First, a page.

The Demon Trapper's Daughter by Jana Oliver
February 1, 2011; St. Martin's Griffin
Demon Trapper Riley Blackthorne just needs a chance to prove herself—and that’s exactly what Lucifer is counting on…
It’s the year 2018, and with human society seriously disrupted by the economic upheavals of the previous decade, Lucifer has increased the number of demons in all major cities. Atlanta is no exception. Fortunately, humans are protected by Demon Trappers, who work to keep homes and streets safe from the things that go bump in the night. Seventeen-year-old Riley, only daughter of legendary Demon Trapper Paul Blackthorne, has always dreamed of following in her father’s footsteps. When she’s not keeping up with her homework or trying to manage her growing attraction to fellow Trapper apprentice, Simon, Riley’s out saving citizens from Grade One Hellspawn. Business as usual, really, for a demon-trapping teen. When a Grade Five Geo-Fiend crashes Riley’s routine assignment at a library, jeopardizing her life and her chosen livelihood, she realizes that she’s caught in the middle of a battle between Heaven and Hell.(courtesy of Goodreads)
I went into The Demon Trapper's Daughter with high hopes. It seemed like everyone raved about it. I came out of The Demon Trapper's Daughter disappointed. Not because it was a bad book, but because it didn't live up to the high bar I'd set for it.
Still, the book has a lot of positives. The story is told from the alternating points of view of (1) Riley: the only female demon-trapper apprentice and (2) Beck: The former apprentice of Riley's father who now looks out for Riley. Riley is a brave, funny, sassy girl. Like an early feminist, she has to prove she is stronger, tougher, and better than the guys to get any respect in the Demontrapper hierarchy. She has the inner strength to go for it. She idolizes her father, master demontrapper Paul Blackthorne. Beck left a troubled childhood for the military. Now a veteran of Iraq/Afghanistan, he is haunted by the past. He drinks hard and plays hard, but he also works hard in hopes of being half the demon-trapper that Paul Blackthorne is. He is a crazy guy but when you looked through he is you could see his genuine and hard-working nature. The alternating point of view is fabulous. It's one of my favorite literary tricks. Jana Oliver creates two very different characters who allow us to see different sides of the plot as well as the demon trapper world.
What kept me from liking Riley was how she treated Beck. She was cruel to him. No matter what he did, she constantly assumed the worst of him. The poor guy couldn't get a break. I understand why she felt the way she did. She was nursing a broken pride after Beck shot down a schoolgirl crush. But you have to grow up some time, and Riley refused to get past her preconceived notion of Beck. It was particularly frustrating, because the reader could see Beck's good intentions perfectly clearly. It nearly ruined the book for me.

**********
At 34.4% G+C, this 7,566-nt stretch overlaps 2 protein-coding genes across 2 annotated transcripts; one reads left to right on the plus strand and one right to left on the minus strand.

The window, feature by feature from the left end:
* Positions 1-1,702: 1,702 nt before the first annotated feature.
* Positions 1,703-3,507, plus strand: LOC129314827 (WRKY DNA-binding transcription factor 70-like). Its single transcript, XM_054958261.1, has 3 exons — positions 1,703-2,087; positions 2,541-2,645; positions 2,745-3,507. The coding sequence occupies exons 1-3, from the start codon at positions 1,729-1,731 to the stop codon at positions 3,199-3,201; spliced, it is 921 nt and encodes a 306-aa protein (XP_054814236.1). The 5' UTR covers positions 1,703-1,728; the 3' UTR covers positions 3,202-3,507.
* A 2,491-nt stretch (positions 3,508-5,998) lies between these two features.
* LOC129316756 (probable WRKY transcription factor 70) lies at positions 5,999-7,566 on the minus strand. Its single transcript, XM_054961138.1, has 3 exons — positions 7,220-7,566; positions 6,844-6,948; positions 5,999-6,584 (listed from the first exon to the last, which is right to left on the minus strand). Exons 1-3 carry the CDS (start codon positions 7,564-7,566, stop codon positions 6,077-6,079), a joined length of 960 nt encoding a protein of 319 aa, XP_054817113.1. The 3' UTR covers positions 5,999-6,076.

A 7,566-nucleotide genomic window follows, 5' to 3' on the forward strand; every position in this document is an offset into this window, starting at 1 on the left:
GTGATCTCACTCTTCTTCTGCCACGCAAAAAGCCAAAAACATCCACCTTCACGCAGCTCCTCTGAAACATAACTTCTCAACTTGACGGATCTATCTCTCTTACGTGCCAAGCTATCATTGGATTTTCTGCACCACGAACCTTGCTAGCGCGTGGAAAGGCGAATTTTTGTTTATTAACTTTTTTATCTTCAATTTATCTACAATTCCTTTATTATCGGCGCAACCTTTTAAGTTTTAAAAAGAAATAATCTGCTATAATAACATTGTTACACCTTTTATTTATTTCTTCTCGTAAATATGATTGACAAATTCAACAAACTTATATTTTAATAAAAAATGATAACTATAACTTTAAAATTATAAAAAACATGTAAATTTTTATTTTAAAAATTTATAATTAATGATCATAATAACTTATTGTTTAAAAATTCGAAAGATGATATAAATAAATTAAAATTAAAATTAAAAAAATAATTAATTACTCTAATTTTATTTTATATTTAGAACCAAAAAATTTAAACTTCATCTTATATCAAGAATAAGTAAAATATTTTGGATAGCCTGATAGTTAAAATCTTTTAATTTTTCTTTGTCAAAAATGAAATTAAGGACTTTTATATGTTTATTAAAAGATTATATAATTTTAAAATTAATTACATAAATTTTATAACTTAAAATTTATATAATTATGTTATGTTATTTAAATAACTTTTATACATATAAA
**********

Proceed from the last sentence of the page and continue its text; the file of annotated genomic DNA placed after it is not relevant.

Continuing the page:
(One other petty complaint, I hated that Beck said "ya" instead of "you." I get that dialect establishes voice, but I hate the use of dialect in novels. I don't know why. Probably for the same reason that I hate bananas when everyone else loves them. Personal preference.)
I also disliked Simon, Riley's crush. Uber religious and saintly, Simon fell flat. Other than being cute and capable, I didn't see what Riley liked about him. He certainly didn't have the loveable rough edges of Beck, who far better fits Riley's personality. However, I did see glimpses of hope that Simon will be a more full fledged character in later books.
Back on the positive, I loved the demon trapper world-building. You had the basic mythology of Heaven and Hell, complete with angels and demons. The demons are fascinating creatures. They ranged from pests that were so innocuous that you wanted them as pets to utterly evil creatures set upon destroying the world. The methods to destroy the demons are varied and well-described. Plus, I loved the culture of the demon-trappers. The long-standing tradition and the hierarchy of apprentice through master. The world was described fully enough that you almost forget it's not true.
The story is also full of action. It is appropriate that I read most of this book standing in lines at Disneyland, because the first chapter drops you off a high ledge and you alternate between holding on for dear life and raising your hands in the air screaming in excitement. The book moves very quickly as Riley and Beck go from one danger to another. No character is safe from harm, either physical or mental.
The Demon Trapper's Daughter is an exciting read with a well-developed fantasy world. I would have loved the book if only I liked Riley better. I'm curious to see where the series goes and may continue with it.